Islands in an East Asian storm

If you’re looking for some intellectual exercise over the weekend, I’d recommend trying to get your head around the rights and wrongs of the dispute between Japan and China over the Senkaku (or Diaoyu) Islands in the East China Sea.

I’ve been prompted to this exercise by an article in this morning’s Fairfax papers by former prime minister Malcolm Fraser, who draws attention to material on the dispute published by New York Times correspondent Nicholas Kristof. You can read the competing Chinese and Japanese scholars here, here and here (if Fairfax was interested in joining the twenty-first century it could have provided the links in the article), and there’s plenty more in the relevant Wikipedia article.

Since Fraser and I have something of a history, I should say first off that I agree with him on what I take to be the central contention of the article: that the Senkaku dispute should be resolved peacefully and according to international law, and that Australia should not automatically sign up to the Japanese (or American) position – and, a fortiori, that we should not go to war in support of it.

I think Fraser is absolutely right to say that  “We should not follow a superpower into war, merely because it wants us to, or because of ANZUS,” and that if we think “that is the only way we can guarantee one day, that if we need help, it will help us,” then we are badly mistaken.

But I disagree with his pessimistic assessment that war over the Senkakus is a realistic prospect. For the very reasons he gives why containment of China is quite different from containment of the Soviet Union – that China “is heavily entwined in the economies of nearly every Western country” – I think all parties will ensure that their sabre-rattling stops well short of actual hostilities.

So just going by the legal rights of the issue, who should we support? The undisputed facts are that Japan annexed the islands in 1895; that they were included in the Ryukyu Islands protectorate exercised by the United States after the Second World War; that since the Ryukyus were returned to Japan in 1972 they have been under Japanese control, but China has consistently disputed Japanese sovereignty.

In the instrument of surrender and subsequent peace treaty that ended the Second World War, Japan agreed to return all territories it had seized by force since the 1894-95 war with China. Japan, however, claims that the Senkakus were terra nullius at the time and therefore do not fit that description: China disputes that. Japan also argues that by making no attempt to assert its sovereignty in the period 1945-71, China effectively waived any claim to the islands.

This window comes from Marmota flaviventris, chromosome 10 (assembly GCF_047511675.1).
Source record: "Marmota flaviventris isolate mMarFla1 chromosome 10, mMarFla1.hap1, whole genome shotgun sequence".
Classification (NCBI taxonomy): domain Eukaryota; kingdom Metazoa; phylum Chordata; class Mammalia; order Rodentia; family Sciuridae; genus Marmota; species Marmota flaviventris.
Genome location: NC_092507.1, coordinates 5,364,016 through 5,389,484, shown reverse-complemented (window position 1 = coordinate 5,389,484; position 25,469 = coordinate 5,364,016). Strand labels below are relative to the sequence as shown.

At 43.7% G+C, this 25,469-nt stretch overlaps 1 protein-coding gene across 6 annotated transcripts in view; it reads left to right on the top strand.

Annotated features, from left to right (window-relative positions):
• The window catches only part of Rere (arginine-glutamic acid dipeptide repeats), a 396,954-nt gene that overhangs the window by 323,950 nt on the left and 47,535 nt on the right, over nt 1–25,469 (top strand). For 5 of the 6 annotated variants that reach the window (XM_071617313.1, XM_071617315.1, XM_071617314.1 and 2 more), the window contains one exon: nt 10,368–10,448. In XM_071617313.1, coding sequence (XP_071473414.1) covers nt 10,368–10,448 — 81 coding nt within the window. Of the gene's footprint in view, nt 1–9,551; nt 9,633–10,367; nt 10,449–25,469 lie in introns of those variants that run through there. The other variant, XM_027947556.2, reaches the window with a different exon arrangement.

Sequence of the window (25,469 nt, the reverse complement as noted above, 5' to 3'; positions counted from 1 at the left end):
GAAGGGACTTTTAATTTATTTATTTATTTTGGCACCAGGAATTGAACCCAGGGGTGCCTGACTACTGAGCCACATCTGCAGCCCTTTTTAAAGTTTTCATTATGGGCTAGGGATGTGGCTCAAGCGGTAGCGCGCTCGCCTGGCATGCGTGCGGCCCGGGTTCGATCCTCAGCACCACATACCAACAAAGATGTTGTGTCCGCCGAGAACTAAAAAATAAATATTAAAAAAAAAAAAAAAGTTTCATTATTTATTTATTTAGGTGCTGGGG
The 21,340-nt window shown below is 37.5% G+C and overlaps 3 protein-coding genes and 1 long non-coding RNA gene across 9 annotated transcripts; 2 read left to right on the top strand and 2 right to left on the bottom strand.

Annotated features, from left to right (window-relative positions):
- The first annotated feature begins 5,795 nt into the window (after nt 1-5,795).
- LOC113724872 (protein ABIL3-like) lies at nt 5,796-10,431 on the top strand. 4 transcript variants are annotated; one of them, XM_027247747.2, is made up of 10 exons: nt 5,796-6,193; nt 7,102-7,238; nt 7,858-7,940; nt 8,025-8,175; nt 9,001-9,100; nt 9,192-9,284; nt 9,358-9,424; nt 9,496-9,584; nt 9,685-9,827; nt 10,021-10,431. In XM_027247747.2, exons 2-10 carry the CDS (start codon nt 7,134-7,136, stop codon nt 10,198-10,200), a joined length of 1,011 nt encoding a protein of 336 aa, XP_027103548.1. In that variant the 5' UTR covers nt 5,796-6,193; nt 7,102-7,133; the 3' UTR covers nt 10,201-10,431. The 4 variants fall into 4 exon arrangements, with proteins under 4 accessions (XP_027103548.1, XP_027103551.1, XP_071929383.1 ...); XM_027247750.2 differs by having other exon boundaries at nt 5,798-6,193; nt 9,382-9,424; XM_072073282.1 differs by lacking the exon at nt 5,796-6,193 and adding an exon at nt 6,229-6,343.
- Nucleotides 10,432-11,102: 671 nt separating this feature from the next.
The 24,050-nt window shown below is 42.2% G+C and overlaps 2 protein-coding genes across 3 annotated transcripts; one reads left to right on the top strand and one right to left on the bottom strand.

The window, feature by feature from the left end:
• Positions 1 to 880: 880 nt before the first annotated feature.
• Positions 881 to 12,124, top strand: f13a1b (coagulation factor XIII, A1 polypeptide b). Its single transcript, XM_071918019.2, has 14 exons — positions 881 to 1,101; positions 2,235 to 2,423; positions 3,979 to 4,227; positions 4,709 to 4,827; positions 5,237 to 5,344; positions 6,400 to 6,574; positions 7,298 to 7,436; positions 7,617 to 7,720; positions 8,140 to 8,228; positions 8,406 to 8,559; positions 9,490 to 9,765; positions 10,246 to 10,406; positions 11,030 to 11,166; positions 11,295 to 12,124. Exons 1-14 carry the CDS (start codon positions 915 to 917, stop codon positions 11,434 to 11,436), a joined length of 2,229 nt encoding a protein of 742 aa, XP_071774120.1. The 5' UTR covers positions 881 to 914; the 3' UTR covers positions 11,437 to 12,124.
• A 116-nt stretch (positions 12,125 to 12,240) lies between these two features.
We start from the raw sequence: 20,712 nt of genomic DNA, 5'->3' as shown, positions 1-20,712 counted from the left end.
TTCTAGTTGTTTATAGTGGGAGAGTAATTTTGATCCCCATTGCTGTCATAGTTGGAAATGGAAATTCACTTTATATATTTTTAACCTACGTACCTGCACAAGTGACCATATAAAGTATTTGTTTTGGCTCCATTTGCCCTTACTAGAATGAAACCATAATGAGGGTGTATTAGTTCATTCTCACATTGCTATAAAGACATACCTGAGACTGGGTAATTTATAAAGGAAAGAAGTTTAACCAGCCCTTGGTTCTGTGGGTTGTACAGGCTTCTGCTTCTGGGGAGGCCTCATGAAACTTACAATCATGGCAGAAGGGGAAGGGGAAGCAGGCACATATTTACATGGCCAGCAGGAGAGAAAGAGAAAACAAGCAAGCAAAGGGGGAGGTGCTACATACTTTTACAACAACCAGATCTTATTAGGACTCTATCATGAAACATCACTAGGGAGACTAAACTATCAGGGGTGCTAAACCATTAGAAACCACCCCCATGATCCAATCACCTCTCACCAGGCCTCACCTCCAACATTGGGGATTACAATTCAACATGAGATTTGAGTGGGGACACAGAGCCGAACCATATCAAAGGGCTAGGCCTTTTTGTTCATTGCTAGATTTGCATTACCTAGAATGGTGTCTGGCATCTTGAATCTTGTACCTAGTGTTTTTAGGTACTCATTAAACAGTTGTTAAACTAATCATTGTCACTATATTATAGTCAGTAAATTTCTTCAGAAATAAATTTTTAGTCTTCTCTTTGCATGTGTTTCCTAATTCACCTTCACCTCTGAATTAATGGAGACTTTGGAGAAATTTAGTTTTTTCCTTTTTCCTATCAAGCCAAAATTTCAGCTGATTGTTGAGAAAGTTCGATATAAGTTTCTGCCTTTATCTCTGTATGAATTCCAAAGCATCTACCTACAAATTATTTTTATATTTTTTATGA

I wouldn’t go as far as Kristof in saying that the Chinese case is “compelling”, but it’s certainly arguable. In fact it’s exactly the sort of case that the organs of international law are equipped to adjudicate – somewhat reminiscent of the Clipperton Island arbitration of 1931. Instead of arguing about alliances, all nations should be trying to prevail on both China and Japan to take the case to the International Court of Justice.

Well before the recent acrimony over the islands, William Heflin analysed the competing claims in a 2000 law journal article. He was sympathetic to China’s moral claims, but concluded that the legal precedents would favor Japan if the issue were to go to court.

He may be right. I’m not at all sure, and while I find it a very interesting question, I don’t feel any stake in the outcome. Other things being equal my inclination would be to back Japan, a (flawed) democracy, over China, a dictatorship. But we should all know by now that a personal preference for one side doesn’t entail that they’re in the right.

Nor, of course, does it justify going to war. Like many international disputes, just which way this one gets settled is much less important than that it be settled peacefully.

3 thoughts on “Islands in an East Asian storm

  1. Japan could use the dispute as leverage with the US to allow Japan to become a declared nuclear-armed state, as a face-saving gesture. Japan could most likely assemble a weapon within a few hours.


  2. That’s an alarming thought, LN. It’s certainly the sort of direction that Mr Abe seems to be heading in. But I think the trade-off is more likely to work the other way – the US will keep pushing Japan’s interests vis-a-vis China in return for them officially staying non-nuclear.


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